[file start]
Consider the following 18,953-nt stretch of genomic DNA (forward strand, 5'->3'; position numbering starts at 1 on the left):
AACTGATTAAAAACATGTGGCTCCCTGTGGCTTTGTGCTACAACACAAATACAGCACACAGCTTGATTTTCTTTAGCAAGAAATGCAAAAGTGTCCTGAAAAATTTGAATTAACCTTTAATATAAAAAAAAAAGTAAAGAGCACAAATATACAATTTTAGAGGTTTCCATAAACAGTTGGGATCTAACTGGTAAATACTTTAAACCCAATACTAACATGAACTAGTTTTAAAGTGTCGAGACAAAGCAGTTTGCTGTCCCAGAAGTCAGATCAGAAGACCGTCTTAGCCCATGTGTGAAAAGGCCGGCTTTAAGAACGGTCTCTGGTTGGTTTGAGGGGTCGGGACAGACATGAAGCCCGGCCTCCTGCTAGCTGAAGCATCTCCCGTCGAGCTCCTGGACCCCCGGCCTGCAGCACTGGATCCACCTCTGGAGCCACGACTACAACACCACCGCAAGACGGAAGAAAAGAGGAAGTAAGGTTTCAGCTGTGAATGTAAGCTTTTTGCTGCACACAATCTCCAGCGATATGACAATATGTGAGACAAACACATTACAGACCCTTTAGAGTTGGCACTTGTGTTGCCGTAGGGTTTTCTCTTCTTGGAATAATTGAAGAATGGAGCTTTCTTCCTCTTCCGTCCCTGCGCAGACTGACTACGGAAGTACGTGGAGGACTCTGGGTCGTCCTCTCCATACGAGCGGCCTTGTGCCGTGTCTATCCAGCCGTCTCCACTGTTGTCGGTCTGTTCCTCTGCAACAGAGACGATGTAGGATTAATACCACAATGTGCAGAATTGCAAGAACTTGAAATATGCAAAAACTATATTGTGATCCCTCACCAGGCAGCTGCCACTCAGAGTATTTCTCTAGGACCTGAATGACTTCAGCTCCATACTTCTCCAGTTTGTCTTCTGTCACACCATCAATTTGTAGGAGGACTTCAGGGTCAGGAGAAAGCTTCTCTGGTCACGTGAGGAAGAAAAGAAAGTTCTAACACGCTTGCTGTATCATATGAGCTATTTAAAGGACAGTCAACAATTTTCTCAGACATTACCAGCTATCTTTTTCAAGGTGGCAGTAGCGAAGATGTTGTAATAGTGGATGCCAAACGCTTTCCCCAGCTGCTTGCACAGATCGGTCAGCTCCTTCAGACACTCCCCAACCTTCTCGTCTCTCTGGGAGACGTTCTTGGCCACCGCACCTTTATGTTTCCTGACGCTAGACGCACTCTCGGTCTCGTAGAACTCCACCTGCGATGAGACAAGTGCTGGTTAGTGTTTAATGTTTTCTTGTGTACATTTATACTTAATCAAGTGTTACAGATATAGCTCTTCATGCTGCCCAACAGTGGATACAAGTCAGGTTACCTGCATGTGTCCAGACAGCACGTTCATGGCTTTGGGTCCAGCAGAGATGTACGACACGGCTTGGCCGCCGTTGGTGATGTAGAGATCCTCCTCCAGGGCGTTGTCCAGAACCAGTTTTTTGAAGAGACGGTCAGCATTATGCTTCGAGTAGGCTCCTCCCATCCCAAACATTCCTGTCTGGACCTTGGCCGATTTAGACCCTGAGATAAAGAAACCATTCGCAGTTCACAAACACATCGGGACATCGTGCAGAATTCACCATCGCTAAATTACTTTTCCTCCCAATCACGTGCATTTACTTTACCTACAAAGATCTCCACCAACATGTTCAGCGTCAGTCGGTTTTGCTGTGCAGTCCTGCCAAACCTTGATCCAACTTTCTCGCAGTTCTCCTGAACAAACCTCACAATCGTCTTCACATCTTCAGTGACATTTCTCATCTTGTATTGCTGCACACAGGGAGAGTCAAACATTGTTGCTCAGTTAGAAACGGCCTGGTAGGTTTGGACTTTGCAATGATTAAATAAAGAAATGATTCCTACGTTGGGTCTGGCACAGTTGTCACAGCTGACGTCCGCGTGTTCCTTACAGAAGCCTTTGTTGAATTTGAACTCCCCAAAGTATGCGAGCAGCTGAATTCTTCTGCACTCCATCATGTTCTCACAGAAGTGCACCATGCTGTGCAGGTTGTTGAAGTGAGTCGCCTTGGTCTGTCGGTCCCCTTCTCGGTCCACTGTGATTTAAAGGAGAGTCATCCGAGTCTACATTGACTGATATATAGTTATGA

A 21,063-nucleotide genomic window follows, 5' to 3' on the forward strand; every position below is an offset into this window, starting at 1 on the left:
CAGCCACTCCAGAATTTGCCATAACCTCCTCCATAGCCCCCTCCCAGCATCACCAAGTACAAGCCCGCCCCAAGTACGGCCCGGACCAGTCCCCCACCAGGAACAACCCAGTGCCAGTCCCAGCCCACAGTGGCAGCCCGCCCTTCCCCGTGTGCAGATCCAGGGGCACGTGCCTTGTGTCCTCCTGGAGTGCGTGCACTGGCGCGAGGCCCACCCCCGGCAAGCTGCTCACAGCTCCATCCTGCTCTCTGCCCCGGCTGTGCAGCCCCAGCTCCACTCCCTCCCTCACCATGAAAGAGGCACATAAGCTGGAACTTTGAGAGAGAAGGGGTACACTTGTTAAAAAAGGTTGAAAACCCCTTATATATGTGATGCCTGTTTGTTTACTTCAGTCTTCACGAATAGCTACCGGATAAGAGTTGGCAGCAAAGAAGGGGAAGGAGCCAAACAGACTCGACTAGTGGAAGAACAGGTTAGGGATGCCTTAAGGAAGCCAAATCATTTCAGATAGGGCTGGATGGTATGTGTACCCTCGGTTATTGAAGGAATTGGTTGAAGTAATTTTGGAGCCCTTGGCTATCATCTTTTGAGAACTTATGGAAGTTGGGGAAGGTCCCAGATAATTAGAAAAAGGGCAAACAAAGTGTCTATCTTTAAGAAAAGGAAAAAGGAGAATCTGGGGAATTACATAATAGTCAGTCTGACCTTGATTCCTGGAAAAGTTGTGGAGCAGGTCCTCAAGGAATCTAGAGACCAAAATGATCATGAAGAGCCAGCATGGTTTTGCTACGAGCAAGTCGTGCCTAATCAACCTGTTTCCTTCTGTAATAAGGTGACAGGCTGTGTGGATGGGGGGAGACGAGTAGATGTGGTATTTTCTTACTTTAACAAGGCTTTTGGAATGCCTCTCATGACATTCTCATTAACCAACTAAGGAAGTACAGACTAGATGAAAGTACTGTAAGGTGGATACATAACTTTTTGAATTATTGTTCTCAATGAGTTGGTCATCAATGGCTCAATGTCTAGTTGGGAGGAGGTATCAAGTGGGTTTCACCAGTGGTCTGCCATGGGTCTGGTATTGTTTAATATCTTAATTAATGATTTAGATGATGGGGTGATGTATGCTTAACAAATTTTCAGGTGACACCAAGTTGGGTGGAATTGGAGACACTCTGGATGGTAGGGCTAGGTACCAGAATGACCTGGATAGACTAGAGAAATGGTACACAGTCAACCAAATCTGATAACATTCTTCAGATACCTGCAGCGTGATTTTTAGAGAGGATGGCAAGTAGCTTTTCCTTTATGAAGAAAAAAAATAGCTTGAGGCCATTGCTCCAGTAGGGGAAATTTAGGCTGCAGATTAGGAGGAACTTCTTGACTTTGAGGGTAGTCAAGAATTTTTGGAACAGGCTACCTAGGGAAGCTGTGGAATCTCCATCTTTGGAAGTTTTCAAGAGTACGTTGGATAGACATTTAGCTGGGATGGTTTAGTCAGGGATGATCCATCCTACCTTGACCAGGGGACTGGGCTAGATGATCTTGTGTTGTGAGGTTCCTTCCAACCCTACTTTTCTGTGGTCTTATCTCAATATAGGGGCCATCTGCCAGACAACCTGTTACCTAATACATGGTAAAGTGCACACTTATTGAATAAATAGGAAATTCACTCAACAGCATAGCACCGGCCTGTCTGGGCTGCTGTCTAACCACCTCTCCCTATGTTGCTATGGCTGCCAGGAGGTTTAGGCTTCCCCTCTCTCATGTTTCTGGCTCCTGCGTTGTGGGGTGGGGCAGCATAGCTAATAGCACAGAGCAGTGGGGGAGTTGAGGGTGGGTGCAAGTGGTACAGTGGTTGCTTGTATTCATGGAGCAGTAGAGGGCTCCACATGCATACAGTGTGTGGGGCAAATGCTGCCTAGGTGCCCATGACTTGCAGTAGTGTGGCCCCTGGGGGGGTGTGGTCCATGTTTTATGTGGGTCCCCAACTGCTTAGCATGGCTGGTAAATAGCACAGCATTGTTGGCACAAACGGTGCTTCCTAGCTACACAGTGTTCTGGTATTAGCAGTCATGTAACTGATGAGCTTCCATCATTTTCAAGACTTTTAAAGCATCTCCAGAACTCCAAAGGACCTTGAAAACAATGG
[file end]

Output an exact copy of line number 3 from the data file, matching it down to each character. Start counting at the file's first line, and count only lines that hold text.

A 21,063-nucleotide genomic window follows, 5' to 3' on the forward strand; every position below is an offset into this window, starting at 1 on the left: